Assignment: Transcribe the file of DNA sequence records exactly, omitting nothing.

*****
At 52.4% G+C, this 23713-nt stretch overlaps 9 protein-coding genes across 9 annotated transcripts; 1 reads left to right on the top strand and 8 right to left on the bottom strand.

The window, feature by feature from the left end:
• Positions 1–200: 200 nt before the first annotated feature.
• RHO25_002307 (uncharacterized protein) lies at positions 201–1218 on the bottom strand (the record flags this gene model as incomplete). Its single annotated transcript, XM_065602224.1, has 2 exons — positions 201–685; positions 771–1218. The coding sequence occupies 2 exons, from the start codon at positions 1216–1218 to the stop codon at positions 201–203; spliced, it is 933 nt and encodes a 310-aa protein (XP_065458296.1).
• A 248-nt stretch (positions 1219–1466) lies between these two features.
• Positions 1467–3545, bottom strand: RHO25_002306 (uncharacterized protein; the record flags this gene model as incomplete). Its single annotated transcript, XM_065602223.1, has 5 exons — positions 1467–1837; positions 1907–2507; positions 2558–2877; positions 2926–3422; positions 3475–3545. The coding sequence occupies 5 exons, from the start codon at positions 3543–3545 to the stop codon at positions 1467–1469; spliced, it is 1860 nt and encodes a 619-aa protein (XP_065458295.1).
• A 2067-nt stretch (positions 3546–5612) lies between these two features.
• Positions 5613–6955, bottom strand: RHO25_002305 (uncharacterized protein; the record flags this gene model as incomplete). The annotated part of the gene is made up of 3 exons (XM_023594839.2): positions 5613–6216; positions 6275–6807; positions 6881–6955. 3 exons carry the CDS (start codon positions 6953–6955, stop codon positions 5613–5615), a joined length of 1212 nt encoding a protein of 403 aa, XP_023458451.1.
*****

At 52.4% G+C, this 23713-nt stretch overlaps 9 protein-coding genes across 9 annotated transcripts; 1 reads left to right on the top strand and 8 right to left on the bottom strand.

The window, feature by feature from the left end:
• Positions 1–200: 200 nt before the first annotated feature.
• RHO25_002307 (uncharacterized protein) lies at positions 201–1218 on the bottom strand (the record flags this gene model as incomplete). Its single annotated transcript, XM_065602224.1, has 2 exons — positions 201–685; positions 771–1218. The coding sequence occupies 2 exons, from the start codon at positions 1216–1218 to the stop codon at positions 201–203; spliced, it is 933 nt and encodes a 310-aa protein (XP_065458296.1).
• A 248-nt stretch (positions 1219–1466) lies between these two features.
• Positions 1467–3545, bottom strand: RHO25_002306 (uncharacterized protein; the record flags this gene model as incomplete). Its single annotated transcript, XM_065602223.1, has 5 exons — positions 1467–1837; positions 1907–2507; positions 2558–2877; positions 2926–3422; positions 3475–3545. The coding sequence occupies 5 exons, from the start codon at positions 3543–3545 to the stop codon at positions 1467–1469; spliced, it is 1860 nt and encodes a 619-aa protein (XP_065458295.1).
• A 2067-nt stretch (positions 3546–5612) lies between these two features.
• Positions 5613–6955, bottom strand: RHO25_002305 (uncharacterized protein; the record flags this gene model as incomplete). The annotated part of the gene is made up of 3 exons (XM_023594839.2): positions 5613–6216; positions 6275–6807; positions 6881–6955. 3 exons carry the CDS (start codon positions 6953–6955, stop codon positions 5613–5615), a joined length of 1212 nt encoding a protein of 403 aa, XP_023458451.1.